[Skip to content]

Search our Site
  • Instagram Icon
  • RSS Icon
  • Twitter Icon
  • Facebook Icon
  • YouTube Icon
UK Athletics

Cheats must not prosper

Share this

Share to Twitter Share to Facebook Tell friends via WhatsApp Email us

Column by Niels de Vos, UK Athletics Chief Executive, as seen in Athletics Weekly magazine


6 February 2008


The wonderful sport of athletics is never more in the public consciousness and under the searching spotlight than in Olympic year.


Unfortunately, that means as well as the welcome attention that the thrill and the buzz of competition brings comes the critical eye of the cynics, quick to poke and prod away at the problems facing the sport.


In light of high profile drug scandals involving the likes of Marion Jones and Justin Gatlin it is understandable for the public and media to question the very fabric of our sport.


That is why it is more important than ever for UK Athletics to draw a line in the sand and take a stance against the small minority of athletes who willingly and calculatingly cheat.


It is often easier to remain ignorant, stand back and turn the other cheek, but in doing so you compound the problem and allow it to fester.


We can no longer afford to simply cross our fingers and hope the cheats are found and ousted. We can certainly no longer welcome back proven ‘cheats’ into the fold in the way we have in the past. This is not simply a UKA responsibility, it is the responsibility of the sport. Excommunication by ones peers (be they fellow athletes, club members, coaches or competition organisers) might prove the most effective deterrent of all. That is why we have recently instigated a wide ranging review of our anti-doping policy.


Athletics is one of the most scrutinised and heavily tested sports in the UK; we were one of the first sports to sign up to out of competition testing. We are proud of our tough approach and we must remain subject to such a rigorous regime. But we can and must do more.


I welcome new WADA chief John Fahey’s call for a more stringent approach and more out of competition testing, but we need greater harmony across sports and across countries. I also applaud the BOA’s strength of character imposing a lifetime ban from representing GB at the Olympics.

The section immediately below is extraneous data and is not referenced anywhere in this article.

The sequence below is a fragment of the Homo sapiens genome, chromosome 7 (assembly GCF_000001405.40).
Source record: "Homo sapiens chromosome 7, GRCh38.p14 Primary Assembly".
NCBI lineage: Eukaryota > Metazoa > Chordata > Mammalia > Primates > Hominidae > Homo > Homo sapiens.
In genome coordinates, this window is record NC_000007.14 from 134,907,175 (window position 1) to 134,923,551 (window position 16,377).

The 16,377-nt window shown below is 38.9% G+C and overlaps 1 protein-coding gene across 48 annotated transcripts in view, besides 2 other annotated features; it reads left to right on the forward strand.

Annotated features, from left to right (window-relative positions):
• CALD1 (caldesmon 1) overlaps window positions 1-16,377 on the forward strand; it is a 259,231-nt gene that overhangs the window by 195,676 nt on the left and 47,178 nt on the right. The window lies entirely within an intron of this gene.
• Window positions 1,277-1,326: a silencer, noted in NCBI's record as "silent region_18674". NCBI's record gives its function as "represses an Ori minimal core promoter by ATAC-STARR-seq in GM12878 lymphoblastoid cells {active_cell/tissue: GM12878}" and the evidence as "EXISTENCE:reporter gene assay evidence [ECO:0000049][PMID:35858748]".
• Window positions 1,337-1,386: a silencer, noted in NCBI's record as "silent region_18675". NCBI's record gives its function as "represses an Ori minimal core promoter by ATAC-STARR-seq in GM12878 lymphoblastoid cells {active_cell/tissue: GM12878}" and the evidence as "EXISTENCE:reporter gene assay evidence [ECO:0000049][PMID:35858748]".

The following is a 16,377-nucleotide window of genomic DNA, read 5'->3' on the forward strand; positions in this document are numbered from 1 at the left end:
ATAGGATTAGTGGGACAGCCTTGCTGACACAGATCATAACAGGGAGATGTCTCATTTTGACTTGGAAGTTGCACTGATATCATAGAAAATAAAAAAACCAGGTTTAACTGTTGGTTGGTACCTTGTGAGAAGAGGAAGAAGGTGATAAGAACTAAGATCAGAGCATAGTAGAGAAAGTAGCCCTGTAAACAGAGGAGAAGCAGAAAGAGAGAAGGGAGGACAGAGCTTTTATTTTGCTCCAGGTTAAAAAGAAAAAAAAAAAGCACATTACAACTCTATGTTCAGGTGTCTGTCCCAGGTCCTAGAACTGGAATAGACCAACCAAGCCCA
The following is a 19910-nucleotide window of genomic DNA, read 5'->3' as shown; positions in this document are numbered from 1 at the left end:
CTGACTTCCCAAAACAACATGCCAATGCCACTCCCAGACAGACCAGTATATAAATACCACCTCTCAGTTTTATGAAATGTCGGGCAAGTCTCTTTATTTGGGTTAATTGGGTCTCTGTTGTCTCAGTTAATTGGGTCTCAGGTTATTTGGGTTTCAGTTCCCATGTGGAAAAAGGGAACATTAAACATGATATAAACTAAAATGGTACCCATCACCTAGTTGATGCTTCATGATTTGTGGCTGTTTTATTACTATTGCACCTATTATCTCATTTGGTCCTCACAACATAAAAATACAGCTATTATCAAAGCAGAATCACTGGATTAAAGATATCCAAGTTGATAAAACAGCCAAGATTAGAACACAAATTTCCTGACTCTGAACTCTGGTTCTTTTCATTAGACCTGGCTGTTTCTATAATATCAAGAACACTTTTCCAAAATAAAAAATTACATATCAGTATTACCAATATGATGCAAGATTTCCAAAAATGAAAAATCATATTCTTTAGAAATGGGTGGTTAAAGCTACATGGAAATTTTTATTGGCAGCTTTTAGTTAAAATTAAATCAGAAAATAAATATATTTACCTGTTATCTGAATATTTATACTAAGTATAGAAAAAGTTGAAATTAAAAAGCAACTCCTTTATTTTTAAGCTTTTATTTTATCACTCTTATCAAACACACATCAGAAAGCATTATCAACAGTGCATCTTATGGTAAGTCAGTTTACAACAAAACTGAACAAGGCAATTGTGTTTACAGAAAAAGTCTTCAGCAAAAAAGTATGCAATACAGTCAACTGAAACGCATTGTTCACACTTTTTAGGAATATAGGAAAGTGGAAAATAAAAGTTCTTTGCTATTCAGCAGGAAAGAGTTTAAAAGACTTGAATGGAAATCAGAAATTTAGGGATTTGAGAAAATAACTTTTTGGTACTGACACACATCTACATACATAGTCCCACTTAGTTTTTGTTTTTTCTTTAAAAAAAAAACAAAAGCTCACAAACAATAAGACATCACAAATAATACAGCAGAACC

I want to make it clear to anyone thinking of putting on a pair of spikes that there is no place in our sport for drug cheats. Apologists will always argue that our athletes must be treated no worse than those worse in the world. I would agree that we must lead the world rather than follow, the role of UKA would then be to lobby WADA and IAAF to adopt our standards. But to truly win the fight against drugs we need every sport in every nation working together under the same ruthless rules.


The minority in athletics who use drugs are brutal and merciless in their quest to dupe and defraud and we must match their guile if we are stamp them out. If nothing else we owe it to the hundreds of thousands of clean athletes around the world who get to the highest stage through dedication, commitment and bloody hard work. This means not only detection, but ensuring that the deterrent of the punishment is sufficient to dissuade in the first place – currently I do not believe this is so.


Words mean nothing in the fight against drugs in sport: action is everything. Therefore sport has to work closer with crime fighting agencies to gain prosecutions and anti doping agencies, like our own UK Sport, must continue to invest in science if we want to stay ahead of the game.


With the spotlight on us in this Olympic year we must grasp the opportunity at every level of the sport – nationally and internationally – to show the cheats that we shall do all we can to test you, trace you and throw you out.